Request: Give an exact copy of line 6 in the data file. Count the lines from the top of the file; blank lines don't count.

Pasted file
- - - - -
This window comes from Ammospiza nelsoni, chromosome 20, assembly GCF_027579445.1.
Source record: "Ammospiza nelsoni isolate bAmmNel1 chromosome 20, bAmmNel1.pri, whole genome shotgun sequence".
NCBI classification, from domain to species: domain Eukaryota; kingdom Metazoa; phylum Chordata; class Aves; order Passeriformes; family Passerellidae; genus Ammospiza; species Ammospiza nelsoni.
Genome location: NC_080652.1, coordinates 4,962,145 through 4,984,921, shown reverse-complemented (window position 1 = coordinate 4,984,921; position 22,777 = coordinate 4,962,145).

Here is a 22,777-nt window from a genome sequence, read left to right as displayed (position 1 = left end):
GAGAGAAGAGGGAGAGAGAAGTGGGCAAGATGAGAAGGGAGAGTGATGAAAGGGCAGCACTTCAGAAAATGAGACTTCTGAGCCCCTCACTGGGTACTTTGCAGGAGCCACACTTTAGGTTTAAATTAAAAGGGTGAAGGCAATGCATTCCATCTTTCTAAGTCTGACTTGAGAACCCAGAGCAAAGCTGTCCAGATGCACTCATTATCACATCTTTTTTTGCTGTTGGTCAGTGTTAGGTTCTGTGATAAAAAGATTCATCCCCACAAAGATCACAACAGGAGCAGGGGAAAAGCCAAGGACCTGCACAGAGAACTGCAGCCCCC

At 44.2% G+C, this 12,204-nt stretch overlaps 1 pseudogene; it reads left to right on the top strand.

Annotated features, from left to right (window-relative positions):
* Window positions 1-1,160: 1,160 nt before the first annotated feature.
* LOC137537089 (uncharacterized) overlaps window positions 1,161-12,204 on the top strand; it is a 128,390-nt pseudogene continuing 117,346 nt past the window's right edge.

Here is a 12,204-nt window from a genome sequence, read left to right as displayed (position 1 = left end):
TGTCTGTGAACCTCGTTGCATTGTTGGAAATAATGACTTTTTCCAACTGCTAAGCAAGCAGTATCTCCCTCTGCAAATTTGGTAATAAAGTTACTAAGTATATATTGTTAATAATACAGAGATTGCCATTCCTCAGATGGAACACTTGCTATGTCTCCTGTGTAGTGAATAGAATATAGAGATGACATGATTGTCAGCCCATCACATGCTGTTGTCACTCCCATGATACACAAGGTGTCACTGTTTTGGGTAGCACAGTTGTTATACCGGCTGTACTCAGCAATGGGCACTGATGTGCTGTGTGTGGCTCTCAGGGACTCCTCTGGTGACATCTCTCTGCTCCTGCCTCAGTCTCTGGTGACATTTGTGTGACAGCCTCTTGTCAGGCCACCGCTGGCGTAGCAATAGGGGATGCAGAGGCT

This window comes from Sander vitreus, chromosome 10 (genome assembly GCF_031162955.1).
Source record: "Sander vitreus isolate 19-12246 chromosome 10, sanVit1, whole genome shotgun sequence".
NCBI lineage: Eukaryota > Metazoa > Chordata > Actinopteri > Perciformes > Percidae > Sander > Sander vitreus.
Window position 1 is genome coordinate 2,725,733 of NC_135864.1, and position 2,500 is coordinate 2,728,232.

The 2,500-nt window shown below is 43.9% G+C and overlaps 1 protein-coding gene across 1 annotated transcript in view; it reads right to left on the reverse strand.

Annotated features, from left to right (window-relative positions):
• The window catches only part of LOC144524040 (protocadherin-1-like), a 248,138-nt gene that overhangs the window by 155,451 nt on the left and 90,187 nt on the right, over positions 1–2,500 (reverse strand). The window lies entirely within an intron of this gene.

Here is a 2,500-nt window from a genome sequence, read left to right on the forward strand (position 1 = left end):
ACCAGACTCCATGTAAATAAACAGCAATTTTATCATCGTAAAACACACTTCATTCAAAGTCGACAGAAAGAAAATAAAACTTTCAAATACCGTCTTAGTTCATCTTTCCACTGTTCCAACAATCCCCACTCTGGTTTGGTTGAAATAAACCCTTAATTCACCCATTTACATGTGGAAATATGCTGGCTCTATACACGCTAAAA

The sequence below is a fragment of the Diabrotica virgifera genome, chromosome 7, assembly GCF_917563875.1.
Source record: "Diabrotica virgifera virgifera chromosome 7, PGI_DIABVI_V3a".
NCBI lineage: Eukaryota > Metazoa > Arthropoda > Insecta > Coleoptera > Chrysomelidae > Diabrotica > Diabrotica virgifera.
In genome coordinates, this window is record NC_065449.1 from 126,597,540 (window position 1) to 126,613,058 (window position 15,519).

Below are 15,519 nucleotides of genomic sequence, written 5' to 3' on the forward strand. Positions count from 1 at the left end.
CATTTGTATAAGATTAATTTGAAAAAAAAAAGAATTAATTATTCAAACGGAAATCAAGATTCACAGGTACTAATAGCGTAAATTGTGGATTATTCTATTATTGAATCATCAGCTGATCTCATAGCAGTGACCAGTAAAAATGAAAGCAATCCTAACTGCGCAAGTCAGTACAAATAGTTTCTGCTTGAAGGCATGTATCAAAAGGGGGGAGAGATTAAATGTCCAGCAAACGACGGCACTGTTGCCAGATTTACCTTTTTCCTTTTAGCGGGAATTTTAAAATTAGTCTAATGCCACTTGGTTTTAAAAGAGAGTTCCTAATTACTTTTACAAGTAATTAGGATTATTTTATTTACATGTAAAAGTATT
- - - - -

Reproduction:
GAGAGAAGAGGGAGAGAGAAGTGGGCAAGATGAGAAGGGAGAGTGATGAAAGGGCAGCACTTCAGAAAATGAGACTTCTGAGCCCCTCACTGGGTACTTTGCAGGAGCCACACTTTAGGTTTAAATTAAAAGGGTGAAGGCAATGCATTCCATCTTTCTAAGTCTGACTTGAGAACCCAGAGCAAAGCTGTCCAGATGCACTCATTATCACATCTTTTTTTGCTGTTGGTCAGTGTTAGGTTCTGTGATAAAAAGATTCATCCCCACAAAGATCACAACAGGAGCAGGGGAAAAGCCAAGGACCTGCACAGAGAACTGCAGCCCCC